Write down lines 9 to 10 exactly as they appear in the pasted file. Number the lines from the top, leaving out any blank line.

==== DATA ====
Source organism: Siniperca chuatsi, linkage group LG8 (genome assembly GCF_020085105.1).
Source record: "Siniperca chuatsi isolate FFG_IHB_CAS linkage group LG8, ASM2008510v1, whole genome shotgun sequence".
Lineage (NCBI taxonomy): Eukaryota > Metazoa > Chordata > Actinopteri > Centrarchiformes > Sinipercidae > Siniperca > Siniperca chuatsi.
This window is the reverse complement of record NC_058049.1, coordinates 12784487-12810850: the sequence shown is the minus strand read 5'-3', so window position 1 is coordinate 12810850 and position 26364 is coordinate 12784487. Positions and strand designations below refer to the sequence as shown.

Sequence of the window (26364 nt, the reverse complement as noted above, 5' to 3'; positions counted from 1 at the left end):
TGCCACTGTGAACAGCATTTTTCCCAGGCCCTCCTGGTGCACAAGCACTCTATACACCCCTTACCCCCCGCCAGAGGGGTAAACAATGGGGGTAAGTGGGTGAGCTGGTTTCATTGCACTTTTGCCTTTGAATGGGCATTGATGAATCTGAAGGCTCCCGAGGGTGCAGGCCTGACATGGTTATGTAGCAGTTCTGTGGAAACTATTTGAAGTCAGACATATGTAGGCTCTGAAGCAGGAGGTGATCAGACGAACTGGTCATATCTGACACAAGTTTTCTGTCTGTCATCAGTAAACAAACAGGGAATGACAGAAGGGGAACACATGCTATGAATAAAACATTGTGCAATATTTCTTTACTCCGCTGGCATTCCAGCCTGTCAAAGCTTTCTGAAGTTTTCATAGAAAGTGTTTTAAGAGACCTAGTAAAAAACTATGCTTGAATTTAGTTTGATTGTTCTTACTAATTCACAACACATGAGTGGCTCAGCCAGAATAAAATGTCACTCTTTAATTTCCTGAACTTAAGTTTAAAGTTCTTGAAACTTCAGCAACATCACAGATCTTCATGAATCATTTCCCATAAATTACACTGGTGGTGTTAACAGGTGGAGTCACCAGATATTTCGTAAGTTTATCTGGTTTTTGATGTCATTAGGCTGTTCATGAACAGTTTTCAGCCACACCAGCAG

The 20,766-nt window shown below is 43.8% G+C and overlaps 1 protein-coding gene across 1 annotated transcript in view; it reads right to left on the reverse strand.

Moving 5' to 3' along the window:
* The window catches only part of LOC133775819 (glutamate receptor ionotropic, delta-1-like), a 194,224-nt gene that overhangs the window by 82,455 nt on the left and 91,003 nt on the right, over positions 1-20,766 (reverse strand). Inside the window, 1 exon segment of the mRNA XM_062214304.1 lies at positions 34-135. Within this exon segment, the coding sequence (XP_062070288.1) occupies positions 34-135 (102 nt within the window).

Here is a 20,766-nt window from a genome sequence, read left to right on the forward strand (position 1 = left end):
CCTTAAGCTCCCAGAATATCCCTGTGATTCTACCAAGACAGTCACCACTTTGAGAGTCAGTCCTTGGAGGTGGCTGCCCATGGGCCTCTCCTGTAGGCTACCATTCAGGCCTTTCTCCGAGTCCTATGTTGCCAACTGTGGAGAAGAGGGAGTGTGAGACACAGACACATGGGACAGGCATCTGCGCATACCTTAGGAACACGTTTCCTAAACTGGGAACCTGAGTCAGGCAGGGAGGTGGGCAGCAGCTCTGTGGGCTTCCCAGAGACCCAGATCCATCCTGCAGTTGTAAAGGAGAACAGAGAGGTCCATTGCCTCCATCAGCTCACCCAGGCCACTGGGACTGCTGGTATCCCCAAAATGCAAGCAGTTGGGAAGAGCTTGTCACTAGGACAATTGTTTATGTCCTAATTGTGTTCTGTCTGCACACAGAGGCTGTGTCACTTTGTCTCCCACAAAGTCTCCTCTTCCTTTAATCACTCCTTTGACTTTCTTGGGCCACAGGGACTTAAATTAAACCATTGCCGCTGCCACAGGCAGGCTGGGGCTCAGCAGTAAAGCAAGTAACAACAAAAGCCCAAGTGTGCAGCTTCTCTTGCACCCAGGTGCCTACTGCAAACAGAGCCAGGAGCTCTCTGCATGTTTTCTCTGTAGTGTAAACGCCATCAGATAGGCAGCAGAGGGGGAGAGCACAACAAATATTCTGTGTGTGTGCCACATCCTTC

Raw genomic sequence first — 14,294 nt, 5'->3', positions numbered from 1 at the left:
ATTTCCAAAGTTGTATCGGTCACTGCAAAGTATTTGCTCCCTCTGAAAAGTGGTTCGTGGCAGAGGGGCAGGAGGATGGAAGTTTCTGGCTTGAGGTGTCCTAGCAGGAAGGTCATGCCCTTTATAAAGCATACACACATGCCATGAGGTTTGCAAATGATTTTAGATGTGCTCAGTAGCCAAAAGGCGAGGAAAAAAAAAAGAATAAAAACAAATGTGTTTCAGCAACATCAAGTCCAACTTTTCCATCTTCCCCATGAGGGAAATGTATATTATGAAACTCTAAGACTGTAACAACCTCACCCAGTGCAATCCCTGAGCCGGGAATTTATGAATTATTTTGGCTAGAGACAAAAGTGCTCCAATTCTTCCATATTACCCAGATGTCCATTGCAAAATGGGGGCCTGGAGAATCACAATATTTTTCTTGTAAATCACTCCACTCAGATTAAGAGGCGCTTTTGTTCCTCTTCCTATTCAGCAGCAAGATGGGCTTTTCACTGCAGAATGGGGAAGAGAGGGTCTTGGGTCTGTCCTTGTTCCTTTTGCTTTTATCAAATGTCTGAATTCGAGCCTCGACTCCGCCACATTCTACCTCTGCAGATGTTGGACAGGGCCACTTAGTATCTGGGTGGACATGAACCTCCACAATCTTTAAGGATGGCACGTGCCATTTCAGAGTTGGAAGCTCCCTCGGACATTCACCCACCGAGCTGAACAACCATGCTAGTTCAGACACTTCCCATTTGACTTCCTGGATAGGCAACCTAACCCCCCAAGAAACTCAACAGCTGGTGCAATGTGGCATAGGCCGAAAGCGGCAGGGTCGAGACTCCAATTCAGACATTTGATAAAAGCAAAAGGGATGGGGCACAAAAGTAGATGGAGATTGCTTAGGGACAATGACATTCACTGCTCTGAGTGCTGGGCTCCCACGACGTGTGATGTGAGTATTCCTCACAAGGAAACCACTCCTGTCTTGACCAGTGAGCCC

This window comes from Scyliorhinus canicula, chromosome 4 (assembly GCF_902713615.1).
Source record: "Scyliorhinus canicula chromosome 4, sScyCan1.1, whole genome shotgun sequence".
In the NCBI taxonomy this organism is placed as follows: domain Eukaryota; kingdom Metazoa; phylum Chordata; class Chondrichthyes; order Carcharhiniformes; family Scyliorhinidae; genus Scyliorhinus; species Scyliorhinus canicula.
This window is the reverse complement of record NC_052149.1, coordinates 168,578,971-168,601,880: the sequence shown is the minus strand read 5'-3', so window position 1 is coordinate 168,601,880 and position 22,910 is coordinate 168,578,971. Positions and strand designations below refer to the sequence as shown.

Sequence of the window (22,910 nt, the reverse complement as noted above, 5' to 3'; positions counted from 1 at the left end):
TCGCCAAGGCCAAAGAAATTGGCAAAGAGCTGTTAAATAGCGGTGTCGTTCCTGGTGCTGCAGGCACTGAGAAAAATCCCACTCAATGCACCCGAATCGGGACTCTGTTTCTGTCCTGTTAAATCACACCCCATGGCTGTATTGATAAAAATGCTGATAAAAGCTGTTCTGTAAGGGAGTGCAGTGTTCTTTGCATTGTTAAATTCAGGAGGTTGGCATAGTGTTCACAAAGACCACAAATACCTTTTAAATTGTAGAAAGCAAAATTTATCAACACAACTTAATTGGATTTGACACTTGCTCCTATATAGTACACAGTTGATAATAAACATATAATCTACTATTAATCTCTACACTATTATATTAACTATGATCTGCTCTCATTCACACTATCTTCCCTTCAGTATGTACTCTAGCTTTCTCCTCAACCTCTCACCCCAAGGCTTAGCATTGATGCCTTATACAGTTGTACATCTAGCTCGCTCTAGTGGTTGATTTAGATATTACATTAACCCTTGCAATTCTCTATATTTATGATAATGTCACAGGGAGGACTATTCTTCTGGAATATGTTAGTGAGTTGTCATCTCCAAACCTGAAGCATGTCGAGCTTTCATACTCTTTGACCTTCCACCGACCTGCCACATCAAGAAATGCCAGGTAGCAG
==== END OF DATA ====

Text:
* The window catches only part of LOC133775819 (glutamate receptor ionotropic, delta-1-like), a 194,224-nt gene that overhangs the window by 82,455 nt on the left and 91,003 nt on the right, over positions 1-20,766 (reverse strand). Inside the window, 1 exon segment of the mRNA XM_062214304.1 lies at positions 34-135. Within this exon segment, the coding sequence (XP_062070288.1) occupies positions 34-135 (102 nt within the window).

Here is a 20,766-nt window from a genome sequence, read left to right on the forward strand (position 1 = left end):